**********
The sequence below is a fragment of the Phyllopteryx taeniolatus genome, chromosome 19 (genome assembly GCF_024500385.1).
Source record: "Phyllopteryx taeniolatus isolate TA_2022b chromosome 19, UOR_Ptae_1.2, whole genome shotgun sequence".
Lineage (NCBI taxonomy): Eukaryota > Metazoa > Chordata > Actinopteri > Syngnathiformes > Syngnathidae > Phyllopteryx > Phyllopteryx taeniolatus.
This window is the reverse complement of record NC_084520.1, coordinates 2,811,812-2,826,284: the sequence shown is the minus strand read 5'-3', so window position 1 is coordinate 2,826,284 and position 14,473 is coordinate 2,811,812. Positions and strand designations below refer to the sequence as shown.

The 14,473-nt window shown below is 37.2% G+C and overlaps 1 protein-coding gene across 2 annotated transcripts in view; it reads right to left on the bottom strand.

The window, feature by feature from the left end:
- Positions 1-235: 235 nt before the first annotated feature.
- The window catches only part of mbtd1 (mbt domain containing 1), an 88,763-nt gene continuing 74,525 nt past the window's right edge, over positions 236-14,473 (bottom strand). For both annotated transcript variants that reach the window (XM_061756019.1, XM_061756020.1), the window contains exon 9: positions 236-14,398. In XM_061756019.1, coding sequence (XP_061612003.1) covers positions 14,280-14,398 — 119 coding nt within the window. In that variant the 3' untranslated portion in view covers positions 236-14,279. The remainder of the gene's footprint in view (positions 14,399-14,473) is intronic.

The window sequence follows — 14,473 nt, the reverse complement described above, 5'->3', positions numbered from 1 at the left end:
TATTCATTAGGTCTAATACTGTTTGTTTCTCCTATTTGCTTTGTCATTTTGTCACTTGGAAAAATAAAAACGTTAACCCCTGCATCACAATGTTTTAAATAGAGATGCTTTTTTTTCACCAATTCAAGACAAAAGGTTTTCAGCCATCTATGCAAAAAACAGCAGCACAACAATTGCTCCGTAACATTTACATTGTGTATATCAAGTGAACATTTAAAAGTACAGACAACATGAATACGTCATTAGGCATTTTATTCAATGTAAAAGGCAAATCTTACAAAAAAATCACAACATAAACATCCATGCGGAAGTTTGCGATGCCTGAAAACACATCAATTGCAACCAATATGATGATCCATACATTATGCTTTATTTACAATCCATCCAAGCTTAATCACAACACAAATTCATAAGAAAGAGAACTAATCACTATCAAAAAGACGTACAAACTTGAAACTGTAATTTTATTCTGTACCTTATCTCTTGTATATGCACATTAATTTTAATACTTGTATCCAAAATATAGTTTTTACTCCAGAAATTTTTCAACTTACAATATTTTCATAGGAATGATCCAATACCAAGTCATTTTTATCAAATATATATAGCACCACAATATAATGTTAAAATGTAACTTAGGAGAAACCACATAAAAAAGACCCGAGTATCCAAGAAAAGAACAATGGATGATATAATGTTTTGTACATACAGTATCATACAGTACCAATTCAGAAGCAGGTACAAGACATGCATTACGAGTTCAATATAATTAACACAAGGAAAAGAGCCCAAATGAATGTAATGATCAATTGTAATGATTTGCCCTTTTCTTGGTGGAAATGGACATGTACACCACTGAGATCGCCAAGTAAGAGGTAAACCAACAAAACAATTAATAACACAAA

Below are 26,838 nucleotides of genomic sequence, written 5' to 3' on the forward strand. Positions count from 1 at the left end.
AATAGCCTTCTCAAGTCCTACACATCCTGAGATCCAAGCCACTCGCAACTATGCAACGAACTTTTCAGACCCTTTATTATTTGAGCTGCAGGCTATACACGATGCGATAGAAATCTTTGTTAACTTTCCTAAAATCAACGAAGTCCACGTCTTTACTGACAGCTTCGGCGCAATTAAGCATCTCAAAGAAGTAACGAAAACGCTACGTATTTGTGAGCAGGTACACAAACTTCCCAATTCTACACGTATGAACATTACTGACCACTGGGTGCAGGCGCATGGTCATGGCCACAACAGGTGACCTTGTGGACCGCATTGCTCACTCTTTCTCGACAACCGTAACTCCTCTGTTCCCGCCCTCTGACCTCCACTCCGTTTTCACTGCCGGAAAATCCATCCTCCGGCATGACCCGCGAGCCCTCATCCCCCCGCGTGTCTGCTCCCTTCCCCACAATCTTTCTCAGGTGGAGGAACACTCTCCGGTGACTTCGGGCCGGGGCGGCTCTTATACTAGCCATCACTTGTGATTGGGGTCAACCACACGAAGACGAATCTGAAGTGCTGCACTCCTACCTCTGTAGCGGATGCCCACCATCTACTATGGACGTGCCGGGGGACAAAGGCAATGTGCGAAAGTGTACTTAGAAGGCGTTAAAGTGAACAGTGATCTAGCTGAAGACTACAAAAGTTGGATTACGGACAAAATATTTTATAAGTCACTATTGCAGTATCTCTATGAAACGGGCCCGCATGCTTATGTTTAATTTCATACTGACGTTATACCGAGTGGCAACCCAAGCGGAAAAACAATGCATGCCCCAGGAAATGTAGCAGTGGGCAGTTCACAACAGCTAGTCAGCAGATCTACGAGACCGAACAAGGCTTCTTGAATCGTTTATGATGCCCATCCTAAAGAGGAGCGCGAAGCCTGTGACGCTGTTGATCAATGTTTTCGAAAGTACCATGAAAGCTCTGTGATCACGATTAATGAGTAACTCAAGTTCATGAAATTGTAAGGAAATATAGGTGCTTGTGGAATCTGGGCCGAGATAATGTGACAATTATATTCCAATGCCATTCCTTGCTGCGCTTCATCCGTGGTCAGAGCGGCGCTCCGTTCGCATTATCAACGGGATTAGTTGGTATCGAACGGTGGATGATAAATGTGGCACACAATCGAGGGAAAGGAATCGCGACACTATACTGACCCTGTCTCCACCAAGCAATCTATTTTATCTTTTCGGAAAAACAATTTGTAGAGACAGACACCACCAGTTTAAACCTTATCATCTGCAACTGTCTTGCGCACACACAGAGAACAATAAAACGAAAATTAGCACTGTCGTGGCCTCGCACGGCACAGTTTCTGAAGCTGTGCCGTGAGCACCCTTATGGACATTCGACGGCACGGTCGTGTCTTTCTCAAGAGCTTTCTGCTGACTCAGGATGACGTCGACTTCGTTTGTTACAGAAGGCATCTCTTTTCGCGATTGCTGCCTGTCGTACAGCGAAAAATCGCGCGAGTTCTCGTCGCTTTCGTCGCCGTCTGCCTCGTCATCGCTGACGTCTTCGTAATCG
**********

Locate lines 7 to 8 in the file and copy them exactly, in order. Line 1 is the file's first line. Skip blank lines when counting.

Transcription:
- Positions 1-235: 235 nt before the first annotated feature.
- The window catches only part of mbtd1 (mbt domain containing 1), an 88,763-nt gene continuing 74,525 nt past the window's right edge, over positions 236-14,473 (bottom strand). For both annotated transcript variants that reach the window (XM_061756019.1, XM_061756020.1), the window contains exon 9: positions 236-14,398. In XM_061756019.1, coding sequence (XP_061612003.1) covers positions 14,280-14,398 — 119 coding nt within the window. In that variant the 3' untranslated portion in view covers positions 236-14,279. The remainder of the gene's footprint in view (positions 14,399-14,473) is intronic.